Tim Burton brings a popping visual aesthetic to Charlie and the Chocolate Factory, and Johnny Depp’s quirky performance had critics raving about the fresh (and accurate) adaptation of the Roald Dahl book.
Unfortunately, most audiences had trouble getting past the 1971 adaptation, Willy Wonka and the Chocolate Factory. Even Gene Wilder (who previously played the role of Willy Wonka) accused Charlie of being a mere cash grab. The darker themes in Burton’s version also rubbed audiences the wrong way, despite the fact that Willy Wonka and the Chocolate Factory has one of the most nightmare inducing scenes in any movie ever.
And the end of the day, critics were ready to judge Charlie and the Chocolate Factory on its own merits, and found a lot to love with the Burton/Depp pairing, while audiences had a firmly seated nostalgia for the Willie Wonka they grew up with.
16. Hulk (2003)
Director Ang Lee took a swipe at the budding super-hero genre with the live-action adaptation of Marvel’s Incredible Hulk comics. Hulk is a superhero origins story about Dr. Bruce Banner (Eric Bana), who is exposed to excess gamma radiation during an experiment, causing him to turn into a green rage monster when he gets angry.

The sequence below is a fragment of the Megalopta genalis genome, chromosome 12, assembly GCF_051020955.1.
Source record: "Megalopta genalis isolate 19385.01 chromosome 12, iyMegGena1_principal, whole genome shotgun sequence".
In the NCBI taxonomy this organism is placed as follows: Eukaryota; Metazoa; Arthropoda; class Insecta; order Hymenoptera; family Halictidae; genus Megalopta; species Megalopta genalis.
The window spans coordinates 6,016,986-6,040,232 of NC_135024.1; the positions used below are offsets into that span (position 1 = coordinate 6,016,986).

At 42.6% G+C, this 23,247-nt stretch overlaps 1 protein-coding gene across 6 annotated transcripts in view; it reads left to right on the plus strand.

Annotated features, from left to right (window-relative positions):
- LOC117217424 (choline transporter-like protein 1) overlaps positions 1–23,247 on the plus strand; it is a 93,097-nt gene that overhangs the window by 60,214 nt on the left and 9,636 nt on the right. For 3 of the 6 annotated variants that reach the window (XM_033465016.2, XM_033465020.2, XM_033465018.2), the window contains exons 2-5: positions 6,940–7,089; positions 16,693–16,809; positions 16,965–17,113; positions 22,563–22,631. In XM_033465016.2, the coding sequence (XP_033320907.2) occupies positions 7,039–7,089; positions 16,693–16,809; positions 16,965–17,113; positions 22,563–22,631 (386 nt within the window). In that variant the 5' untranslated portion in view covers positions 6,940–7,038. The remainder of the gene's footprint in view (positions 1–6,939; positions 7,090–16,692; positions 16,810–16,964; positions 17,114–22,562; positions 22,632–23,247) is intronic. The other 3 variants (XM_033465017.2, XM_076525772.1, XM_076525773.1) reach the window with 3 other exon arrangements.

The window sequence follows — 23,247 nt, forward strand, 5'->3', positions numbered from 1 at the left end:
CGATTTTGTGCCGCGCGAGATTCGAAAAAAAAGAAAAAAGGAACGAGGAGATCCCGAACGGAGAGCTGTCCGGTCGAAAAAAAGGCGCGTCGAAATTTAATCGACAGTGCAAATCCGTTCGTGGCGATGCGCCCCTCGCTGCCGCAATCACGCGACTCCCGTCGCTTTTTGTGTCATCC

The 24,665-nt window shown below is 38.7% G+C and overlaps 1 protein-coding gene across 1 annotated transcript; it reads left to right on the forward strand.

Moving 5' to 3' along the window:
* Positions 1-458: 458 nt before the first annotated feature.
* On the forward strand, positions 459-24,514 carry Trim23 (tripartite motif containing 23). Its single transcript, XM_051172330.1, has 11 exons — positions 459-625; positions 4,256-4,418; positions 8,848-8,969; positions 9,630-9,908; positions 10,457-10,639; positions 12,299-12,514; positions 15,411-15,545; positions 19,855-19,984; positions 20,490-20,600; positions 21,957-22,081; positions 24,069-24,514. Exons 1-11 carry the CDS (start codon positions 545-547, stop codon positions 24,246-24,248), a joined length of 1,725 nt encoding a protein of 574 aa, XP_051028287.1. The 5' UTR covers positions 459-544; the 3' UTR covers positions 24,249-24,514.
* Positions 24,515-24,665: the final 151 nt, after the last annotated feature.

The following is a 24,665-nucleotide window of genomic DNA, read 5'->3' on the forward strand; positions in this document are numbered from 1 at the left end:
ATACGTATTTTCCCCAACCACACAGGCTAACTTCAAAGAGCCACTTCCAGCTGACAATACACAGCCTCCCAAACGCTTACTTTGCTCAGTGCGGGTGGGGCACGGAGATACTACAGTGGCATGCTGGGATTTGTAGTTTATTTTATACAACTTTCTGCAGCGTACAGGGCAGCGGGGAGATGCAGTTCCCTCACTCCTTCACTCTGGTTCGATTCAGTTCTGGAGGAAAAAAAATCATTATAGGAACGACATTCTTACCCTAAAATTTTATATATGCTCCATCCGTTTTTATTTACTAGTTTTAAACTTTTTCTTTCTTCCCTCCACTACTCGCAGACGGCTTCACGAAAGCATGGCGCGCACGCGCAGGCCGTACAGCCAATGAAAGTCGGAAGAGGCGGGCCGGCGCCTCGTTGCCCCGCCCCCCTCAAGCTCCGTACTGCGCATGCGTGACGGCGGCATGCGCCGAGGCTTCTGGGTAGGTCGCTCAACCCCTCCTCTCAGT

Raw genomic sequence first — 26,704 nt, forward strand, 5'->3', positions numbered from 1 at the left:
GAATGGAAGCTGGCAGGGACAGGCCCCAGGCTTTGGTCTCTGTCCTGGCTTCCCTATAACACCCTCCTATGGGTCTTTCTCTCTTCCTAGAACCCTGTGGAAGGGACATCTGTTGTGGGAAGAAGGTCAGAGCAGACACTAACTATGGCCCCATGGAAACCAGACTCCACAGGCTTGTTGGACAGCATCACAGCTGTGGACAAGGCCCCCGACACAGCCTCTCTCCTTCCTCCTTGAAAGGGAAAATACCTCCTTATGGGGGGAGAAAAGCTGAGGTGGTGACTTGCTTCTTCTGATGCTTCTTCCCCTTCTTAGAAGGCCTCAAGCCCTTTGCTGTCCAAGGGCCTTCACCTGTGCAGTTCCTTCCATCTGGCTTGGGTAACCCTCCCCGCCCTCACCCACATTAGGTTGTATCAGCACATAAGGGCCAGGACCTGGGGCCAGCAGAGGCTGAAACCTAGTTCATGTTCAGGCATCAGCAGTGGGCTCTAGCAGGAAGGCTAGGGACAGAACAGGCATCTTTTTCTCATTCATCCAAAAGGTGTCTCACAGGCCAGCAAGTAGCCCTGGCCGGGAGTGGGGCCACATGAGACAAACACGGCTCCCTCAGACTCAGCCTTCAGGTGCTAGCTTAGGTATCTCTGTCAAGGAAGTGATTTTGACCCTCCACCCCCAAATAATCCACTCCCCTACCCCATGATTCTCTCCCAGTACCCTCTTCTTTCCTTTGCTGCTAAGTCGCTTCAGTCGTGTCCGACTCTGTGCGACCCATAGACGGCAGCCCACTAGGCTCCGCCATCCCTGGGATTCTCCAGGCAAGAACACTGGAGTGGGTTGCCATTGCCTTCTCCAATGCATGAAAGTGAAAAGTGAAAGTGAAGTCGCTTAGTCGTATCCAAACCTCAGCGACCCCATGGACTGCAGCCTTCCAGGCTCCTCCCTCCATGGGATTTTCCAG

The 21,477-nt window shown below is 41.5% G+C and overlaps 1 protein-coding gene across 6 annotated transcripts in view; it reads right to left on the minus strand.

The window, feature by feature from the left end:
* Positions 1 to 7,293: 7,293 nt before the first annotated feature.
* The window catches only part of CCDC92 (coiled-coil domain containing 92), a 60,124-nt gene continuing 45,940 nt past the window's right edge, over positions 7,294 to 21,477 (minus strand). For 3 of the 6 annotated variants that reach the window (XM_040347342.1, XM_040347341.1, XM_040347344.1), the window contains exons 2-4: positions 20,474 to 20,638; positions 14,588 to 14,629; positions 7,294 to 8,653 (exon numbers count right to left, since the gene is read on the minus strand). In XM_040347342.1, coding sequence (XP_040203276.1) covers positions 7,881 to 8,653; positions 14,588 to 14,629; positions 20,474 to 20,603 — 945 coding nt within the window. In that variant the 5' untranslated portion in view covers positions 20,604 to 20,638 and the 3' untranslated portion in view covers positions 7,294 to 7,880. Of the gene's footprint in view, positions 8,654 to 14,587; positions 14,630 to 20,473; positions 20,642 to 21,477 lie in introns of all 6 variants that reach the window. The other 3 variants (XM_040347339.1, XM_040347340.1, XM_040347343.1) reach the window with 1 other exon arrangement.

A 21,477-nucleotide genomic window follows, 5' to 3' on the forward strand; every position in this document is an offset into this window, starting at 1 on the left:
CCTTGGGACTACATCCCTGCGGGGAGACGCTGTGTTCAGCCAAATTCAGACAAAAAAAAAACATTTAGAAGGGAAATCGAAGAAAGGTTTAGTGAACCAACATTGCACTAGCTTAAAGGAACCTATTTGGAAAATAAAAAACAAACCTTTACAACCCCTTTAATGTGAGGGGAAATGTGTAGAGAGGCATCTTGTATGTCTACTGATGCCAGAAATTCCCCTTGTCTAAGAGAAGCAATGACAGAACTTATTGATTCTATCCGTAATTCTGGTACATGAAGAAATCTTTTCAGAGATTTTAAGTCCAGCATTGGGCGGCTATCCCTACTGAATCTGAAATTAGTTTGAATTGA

Critics appreciated Ang Lee’s fresh approach to the comic-book genre. Most reviews weren’t completely sold on the film as a whole, but Lee’s attempts at visual innovation and dramatic depth were enough of a departure from a genre critics considered bland to earn a lot of brownie points for effort.
Audiences weren’t so forgiving. The style and character portrayals didn’t land, and viewers didn’t care what Ang Lee was trying to do, they just knew that the attempts fell flat.